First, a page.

Code Red originally released Don't Go In The Woods... Alone and The Forst as single disc special edition DVD releases a few years ago but these two backwoods slashers have been paired up as part of BCI's Exploitation Cinema line of double features. Fans of the films are better off with those previous releases for reasons covered further on in this review, but those curious about the 'merits' of these two films can now check them both out at the same time for less money, which is never a bad option to have.
Don't Go In The Woods... Alone (1981:)
The plot (ha, right) for this one involves a group of campers - Craig (James P. Hayden), Peter (Nick McClelland), Ingrid (Mary Galeartz) and Joanie (Angie Brown) - who decide to go into the mountains, not the woods, and not alone but together for a weekend getaway. Unfortunately they arrive at the exact time that a burly mountain caveman (Tom Drury) has decided to go on a killing spree for reasons never explained, a crippled man, and a bunch of people get knocked off. The campers aren't the only ones who get killed, however - a bird watcher, a married couple who like to swim in the river, and others are all thrown off of cliffs and hacked with machetes. Oh and the caveman guy steals a baby at one point, but again, we don't really know why.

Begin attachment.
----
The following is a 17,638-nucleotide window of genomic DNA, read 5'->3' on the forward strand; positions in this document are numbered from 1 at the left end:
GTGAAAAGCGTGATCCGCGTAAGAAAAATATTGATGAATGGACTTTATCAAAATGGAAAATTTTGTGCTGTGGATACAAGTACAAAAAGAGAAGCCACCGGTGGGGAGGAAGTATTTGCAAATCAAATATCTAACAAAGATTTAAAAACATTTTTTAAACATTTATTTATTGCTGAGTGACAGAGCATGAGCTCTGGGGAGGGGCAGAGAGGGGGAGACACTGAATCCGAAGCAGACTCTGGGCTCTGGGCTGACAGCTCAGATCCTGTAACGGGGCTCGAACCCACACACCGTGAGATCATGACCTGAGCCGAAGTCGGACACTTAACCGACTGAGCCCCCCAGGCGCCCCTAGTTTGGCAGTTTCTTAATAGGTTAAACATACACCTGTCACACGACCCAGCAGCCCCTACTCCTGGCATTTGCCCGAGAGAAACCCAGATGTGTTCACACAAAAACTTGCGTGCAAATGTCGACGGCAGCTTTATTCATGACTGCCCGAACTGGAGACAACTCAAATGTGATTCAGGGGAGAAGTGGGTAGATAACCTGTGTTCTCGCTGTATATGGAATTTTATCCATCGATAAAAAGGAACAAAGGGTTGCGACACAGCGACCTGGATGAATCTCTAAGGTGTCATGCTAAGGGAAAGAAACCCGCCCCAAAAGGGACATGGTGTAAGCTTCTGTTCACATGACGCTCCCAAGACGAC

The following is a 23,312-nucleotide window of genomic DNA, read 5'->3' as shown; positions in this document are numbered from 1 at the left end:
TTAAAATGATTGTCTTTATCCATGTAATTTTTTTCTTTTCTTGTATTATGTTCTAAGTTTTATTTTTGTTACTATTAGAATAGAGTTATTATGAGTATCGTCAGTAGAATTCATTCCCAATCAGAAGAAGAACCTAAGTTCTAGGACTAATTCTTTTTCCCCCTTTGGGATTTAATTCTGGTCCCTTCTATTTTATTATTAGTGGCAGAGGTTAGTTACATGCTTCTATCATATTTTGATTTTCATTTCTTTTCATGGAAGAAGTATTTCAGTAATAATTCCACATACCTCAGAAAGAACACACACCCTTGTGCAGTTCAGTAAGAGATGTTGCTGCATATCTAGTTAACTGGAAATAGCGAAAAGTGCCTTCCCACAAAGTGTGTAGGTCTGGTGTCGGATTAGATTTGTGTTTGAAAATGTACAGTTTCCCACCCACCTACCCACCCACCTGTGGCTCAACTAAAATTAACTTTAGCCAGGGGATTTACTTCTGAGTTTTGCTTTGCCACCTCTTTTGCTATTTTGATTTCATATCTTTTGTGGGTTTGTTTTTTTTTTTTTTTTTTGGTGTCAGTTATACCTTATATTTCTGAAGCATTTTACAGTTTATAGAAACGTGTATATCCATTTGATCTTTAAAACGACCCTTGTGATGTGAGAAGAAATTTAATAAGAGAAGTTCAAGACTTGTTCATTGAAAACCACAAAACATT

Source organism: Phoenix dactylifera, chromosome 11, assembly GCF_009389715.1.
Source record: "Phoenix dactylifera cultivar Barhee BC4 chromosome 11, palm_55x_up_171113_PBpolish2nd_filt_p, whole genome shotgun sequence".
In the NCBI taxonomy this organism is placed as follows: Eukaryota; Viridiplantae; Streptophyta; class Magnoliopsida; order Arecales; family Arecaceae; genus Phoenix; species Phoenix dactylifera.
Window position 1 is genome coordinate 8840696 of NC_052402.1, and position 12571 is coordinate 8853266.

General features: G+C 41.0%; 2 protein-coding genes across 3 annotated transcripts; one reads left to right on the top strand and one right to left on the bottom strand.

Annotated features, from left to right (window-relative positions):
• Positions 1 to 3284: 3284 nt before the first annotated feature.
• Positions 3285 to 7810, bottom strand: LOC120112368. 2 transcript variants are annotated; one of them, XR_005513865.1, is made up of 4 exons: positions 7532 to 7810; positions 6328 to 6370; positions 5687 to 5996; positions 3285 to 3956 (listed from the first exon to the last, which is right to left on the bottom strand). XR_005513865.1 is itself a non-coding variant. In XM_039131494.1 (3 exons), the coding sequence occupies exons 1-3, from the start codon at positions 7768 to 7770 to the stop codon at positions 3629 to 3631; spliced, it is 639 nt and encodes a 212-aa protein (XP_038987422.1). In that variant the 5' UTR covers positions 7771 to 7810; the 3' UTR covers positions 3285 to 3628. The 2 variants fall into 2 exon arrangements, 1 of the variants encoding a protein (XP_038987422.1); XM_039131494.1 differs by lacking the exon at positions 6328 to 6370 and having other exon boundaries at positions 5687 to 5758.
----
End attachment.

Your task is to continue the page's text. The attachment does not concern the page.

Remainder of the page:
There's really not much more to it than that. There's never really any motivation given to the killings, the whole thing has this weird 'dubbed in post' vibe to it, and the effects are little more than someone off camera throwing red goop at the actors. The pacing is... odd, I don't know if you can even really call it pacing and the dialogue almost entirely nonsensical. The performances are more wooden than the scenery and the score is made up of equal parts bad Casio Keyboard noises and cheery acoustic guitar bits which somehow manages to suit the equally eclectic tone of the picture as a whole.
Story-wise, Don't Go In The Woods... Alone owes a debt to Friday The 13th and the Hills Have Eyes in that it puts a bunch of young people in peril in the middle of a remote environment but those two movies made sense, whereas this one really does not. That said, as ridiculous and completely incompetent as it is, the film isn't boring. At times almost surreal in its 'why is this happeningness' the film is full of plot holes big enough to throw a Volkswagen through but it does have its own... something.
Director James Bryan would make other bad but far more competent films like Boogievision and Lady Streetfighter but Don't Go In The Woods... Alone really is on a planet of its own.
The Forest (1982):